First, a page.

Members are reminded that the AGM will be held on Wednesday 21 February.  This will follow immediately on a our regular meeting at which Duncan Butchart will speak on Garden Birds and present his book on this subject. Copies of the book will be available for purchase at the reduced price of R200.

The meeting will commence at 6:30 pm, and will be followed by an opportunity to socialise over snacks and drinks.

The next monthly outing will be held on Thursday 1 March and will be to Haygrove Berry Farm, under the guidance of Mike Ford.  Participants should meet in the gravel parking area at Hemel’n’Aarde Village at 7:00 am

Two Months into the Challenge


Well, the first two months of the Challenge are over and there have been some good sightings by the participants.  These include Buff-spotted Flufftail (a very rare bird, seldom seen, but sometimes heard) Eurasian Hobby,  Blue-mantled Crested Flycatcher, and a number of rarities, such as Elegant Tern, Blue-cheeked Bee-Eater, Western Yellow Wagtail, White Wagtail, Common Cuckoo and Sand Martin. Needless to say, this has taken many hours of patient searching by some members!

Leading the pack is Ronnie Hazell (693 points) followed closely by Lester and Cheryl van Groeningen (612 points) and Ed Meyer (462 points).  No doubt the March results will see a closing of the gap between the leaders and the rest of the field as it is becoming increasingly difficult to add new birds, once one has seen the more common ones.  One thing is certain and this is that the Challenge stimulates the participants to spend more time searching for birds in the Hermanus area, something that can only improve our local knowledge and add to our life lists.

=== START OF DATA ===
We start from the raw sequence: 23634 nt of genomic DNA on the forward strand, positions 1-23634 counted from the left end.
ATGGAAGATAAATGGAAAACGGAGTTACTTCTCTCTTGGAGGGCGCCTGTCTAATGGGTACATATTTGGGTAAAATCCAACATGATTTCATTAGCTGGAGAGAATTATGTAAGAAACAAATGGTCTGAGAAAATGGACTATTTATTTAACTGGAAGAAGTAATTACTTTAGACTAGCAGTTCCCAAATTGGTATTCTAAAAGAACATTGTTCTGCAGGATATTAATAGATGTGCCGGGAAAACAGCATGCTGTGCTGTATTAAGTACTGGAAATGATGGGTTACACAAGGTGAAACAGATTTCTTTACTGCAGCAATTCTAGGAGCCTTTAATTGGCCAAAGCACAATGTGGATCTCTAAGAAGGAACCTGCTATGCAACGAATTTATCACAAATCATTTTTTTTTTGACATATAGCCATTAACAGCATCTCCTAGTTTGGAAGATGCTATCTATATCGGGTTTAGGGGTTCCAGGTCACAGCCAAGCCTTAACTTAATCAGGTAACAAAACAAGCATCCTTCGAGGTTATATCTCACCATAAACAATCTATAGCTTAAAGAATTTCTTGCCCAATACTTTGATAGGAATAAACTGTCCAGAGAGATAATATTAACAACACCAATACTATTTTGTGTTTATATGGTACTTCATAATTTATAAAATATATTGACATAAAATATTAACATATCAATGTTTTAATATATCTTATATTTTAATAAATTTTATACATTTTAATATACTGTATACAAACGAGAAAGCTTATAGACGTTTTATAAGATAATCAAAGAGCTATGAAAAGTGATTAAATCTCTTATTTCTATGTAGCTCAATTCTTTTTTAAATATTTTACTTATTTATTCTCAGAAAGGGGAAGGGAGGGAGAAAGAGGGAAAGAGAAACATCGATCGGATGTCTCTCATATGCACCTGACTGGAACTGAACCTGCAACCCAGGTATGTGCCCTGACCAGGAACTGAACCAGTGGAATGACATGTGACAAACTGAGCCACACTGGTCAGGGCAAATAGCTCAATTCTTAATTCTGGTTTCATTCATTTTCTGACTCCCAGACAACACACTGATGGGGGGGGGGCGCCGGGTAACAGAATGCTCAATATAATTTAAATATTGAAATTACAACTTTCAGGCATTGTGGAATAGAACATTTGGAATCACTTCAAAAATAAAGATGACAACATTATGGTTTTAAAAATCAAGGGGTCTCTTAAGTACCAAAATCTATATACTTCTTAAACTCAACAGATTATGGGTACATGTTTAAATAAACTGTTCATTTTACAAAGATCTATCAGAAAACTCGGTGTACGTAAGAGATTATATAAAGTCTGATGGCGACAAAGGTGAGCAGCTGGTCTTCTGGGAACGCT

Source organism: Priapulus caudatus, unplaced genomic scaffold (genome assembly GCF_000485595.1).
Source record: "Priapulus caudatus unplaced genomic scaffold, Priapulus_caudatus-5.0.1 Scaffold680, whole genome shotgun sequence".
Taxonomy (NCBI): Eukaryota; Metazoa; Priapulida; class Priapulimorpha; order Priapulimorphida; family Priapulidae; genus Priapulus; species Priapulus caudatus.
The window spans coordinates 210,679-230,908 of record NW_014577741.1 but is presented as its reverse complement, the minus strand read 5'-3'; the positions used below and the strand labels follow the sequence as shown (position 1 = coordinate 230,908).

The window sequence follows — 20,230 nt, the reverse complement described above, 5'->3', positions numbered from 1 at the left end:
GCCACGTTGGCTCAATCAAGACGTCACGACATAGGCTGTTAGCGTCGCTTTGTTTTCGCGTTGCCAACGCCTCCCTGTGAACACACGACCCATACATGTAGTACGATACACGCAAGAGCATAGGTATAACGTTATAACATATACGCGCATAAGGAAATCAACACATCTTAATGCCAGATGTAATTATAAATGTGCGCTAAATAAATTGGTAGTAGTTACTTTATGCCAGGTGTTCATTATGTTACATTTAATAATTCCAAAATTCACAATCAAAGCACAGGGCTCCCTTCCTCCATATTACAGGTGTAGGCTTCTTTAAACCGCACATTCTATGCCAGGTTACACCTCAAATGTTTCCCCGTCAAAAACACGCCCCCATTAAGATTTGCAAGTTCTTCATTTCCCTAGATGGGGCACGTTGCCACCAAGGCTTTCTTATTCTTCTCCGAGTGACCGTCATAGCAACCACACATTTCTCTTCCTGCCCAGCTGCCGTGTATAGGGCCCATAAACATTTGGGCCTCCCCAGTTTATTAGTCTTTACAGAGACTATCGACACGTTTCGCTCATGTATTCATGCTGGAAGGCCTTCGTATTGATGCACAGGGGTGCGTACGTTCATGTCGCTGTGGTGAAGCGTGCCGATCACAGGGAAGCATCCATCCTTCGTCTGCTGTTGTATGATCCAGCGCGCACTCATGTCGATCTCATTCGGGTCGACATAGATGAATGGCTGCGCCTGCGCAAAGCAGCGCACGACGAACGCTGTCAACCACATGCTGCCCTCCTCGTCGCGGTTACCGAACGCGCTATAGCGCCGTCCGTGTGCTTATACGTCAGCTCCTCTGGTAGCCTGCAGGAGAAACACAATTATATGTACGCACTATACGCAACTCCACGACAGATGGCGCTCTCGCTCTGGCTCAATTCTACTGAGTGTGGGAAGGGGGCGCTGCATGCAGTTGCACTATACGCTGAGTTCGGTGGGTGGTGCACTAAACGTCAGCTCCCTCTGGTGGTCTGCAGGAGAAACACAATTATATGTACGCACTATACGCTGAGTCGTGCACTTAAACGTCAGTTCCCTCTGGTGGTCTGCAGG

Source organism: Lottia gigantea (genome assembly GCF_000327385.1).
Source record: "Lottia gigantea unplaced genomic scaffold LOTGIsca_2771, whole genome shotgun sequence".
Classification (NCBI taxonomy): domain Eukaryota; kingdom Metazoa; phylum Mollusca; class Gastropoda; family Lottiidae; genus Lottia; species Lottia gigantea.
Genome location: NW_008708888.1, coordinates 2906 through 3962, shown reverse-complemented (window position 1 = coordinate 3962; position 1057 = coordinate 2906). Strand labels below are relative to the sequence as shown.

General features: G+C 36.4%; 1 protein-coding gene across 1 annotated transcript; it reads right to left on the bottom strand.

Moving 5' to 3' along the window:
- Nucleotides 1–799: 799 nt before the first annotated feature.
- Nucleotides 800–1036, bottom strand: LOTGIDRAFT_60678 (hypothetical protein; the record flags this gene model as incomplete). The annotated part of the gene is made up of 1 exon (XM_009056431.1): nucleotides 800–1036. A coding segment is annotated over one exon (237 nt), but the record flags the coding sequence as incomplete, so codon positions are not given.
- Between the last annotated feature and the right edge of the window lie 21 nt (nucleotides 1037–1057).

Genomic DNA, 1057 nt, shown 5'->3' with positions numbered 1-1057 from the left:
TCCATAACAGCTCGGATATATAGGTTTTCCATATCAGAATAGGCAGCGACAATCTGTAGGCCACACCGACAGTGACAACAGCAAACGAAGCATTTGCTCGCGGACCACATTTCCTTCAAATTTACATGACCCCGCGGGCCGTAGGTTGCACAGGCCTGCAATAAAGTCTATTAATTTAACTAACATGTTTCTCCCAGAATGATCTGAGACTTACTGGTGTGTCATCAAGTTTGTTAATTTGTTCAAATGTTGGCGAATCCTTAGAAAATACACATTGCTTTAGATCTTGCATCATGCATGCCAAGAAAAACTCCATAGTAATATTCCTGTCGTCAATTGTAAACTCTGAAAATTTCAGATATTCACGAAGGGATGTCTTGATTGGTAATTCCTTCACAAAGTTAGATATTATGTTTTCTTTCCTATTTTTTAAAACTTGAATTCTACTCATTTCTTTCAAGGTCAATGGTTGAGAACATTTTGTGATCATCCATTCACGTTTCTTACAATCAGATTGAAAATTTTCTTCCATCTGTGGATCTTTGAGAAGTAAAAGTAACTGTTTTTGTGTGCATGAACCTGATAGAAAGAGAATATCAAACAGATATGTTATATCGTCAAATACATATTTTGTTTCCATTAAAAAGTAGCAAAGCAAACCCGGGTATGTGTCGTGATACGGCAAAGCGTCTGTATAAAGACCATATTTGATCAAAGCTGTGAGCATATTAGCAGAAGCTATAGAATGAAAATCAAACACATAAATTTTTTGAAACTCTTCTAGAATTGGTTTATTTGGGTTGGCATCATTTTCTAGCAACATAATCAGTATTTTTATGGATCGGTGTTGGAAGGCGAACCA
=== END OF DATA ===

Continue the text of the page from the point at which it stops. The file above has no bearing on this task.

Fernkloof pelicans

Pelicans flying over Fernkloof

Rooisand Outing


No less than thirty keen birders braved the strong wind this morning to go birding at Rooisand Reserve.  As expected the water levels were very low and, with the windy conditions, birds were few and far between, however, we managed to see 47 species, so it wasn’t too bad after all.  There was no sign of the White Wagtail, which created such stir a few weeks ago, nor did we see the much anticipated Osprey or Fish Eagle, but there were a couple of Cape Longclaws, and four Great Crested Grebes were spotted on the water.

The list included Bar-throated Apalis, Bokmakerie, Cape Bulbul, Common Buzzard, Jackal Buzzard, Cape Canary, Cape Cormorant, White-breasted Cormorant, Namaqua Dove, Cattle Egret, Little Egret, Common Fiscal, Egyptian Goose, Spur-winged Goose, Great Crested Grebe, Common Greenshank, Hartlaub’s Gull, Kelp Gull, Black-headed Heron, Grey Heron, Sacred Ibis, Glossy Ibis, Hadeda Ibis, Pied Kingfisher, Yellow-billed Kite, Cape Longclaw, Brown-throated Martin, Common Ringed Plover, Kittlitz’s Plover, Three-banded Plover, White-fronted Plover, Karoo Prinia, Cape Robin-Chat, African Spoonbill, Cape Spurfowl, Common Starling, Red-winged Starling, Black-winged Stilt, Little Stint, Barn Swallow, Alpine Swift, White-rumped Swift, Cape Teal, Caspian Tern, Cape Turtle-Dove, Cape Wagtail and Common Whimbrel.

A few of the participants then stopped at the Hawston sewage ponds on the way home and added Marsh Harrier, Spotted Thick-Knee, Yellow-billed Duck, Intermediate Egret, Black-crowned Night-Heron, Purple Heron, Little Grebe, Common Moorhen, Levaillant’s Cisticola and Lesser Swamp Warbler.  A great effort, bringing the total to 57 species!

Outing to Rooisand Reserve


Burchell’s Coucal at Rooisand

John Saunders will be leading this walk on Thursday 1 February.  Please meet at the Onrus Trading Post at 7:00 am to consolidate transport.

Rooisand has turned up a good number of birds this summer including some very rare vagrants, so be sure you don’t miss this outing.  Unfortunately, a lot of the water that was attracting the birds has dried up, but there should still be many species available.